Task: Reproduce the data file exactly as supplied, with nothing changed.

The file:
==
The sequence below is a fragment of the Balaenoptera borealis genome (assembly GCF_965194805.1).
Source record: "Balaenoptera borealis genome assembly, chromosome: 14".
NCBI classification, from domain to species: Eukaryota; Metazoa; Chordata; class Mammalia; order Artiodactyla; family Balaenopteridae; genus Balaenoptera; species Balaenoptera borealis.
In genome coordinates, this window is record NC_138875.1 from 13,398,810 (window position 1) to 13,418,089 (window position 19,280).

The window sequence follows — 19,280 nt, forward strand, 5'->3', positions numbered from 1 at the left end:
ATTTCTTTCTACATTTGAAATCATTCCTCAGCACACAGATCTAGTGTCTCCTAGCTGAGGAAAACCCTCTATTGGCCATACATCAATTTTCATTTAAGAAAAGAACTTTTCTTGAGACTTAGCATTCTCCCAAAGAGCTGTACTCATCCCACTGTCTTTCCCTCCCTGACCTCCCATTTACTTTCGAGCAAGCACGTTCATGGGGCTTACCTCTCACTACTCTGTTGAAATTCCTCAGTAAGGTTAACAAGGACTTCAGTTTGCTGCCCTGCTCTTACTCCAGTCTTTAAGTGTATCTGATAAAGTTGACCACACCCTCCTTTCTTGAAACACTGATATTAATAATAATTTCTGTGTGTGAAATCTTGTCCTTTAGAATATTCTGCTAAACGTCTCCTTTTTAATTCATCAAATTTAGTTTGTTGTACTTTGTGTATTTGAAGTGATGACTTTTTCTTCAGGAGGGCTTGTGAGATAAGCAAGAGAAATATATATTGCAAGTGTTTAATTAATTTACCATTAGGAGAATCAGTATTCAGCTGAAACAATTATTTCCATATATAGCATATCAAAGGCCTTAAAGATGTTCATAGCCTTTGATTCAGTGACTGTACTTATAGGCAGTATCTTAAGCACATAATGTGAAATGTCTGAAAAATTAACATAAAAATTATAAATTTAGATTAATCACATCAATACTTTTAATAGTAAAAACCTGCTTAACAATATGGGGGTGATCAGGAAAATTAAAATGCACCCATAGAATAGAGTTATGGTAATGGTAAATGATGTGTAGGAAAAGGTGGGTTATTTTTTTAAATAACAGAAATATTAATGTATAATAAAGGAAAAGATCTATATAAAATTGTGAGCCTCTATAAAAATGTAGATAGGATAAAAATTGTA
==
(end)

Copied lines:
The sequence below is a fragment of the Balaenoptera borealis genome (assembly GCF_965194805.1).
Source record: "Balaenoptera borealis genome assembly, chromosome: 14".
NCBI classification, from domain to species: Eukaryota; Metazoa; Chordata; class Mammalia; order Artiodactyla; family Balaenopteridae; genus Balaenoptera; species Balaenoptera borealis.
In genome coordinates, this window is record NC_138875.1 from 13,398,810 (window position 1) to 13,418,089 (window position 19,280).

The window sequence follows — 19,280 nt, forward strand, 5'->3', positions numbered from 1 at the left end:
ATTTCTTTCTACATTTGAAATCATTCCTCAGCACACAGATCTAGTGTCTCCTAGCTGAGGAAAACCCTCTATTGGCCATACATCAATTTTCATTTAAGAAAAGAACTTTTCTTGAGACTTAGCATTCTCCCAAAGAGCTGTACTCATCCCACTGTCTTTCCCTCCCTGACCTCCCATTTACTTTCGAGCAAGCACGTTCATGGGGCTTACCTCTCACTACTCTGTTGAAATTCCTCAGTAAGGTTAACAAGGACTTCAGTTTGCTGCCCTGCTCTTACTCCAGTCTTTAAGTGTATCTGATAAAGTTGACCACACCCTCCTTTCTTGAAACACTGATATTAATAATAATTTCTGTGTGTGAAATCTTGTCCTTTAGAATATTCTGCTAAACGTCTCCTTTTTAATTCATCAAATTTAGTTTGTTGTACTTTGTGTATTTGAAGTGATGACTTTTTCTTCAGGAGGGCTTGTGAGATAAGCAAGAGAAATATATATTGCAAGTGTTTAATTAATTTACCATTAGGAGAATCAGTATTCAGCTGAAACAATTATTTCCATATATAGCATATCAAAGGCCTTAAAGATGTTCATAGCCTTTGATTCAGTGACTGTACTTATAGGCAGTATCTTAAGCACATAATGTGAAATGTCTGAAAAATTAACATAAAAATTATAAATTTAGATTAATCACATCAATACTTTTAATAGTAAAAACCTGCTTAACAATATGGGGGTGATCAGGAAAATTAAAATGCACCCATAGAATAGAGTTATGGTAATGGTAAATGATGTGTAGGAAAAGGTGGGTTATTTTTTTAAATAACAGAAATATTAATGTATAATAAAGGAAAAGATCTATATAAAATTGTGAGCCTCTATAAAAATGTAGATAGGATAAAAATTGTA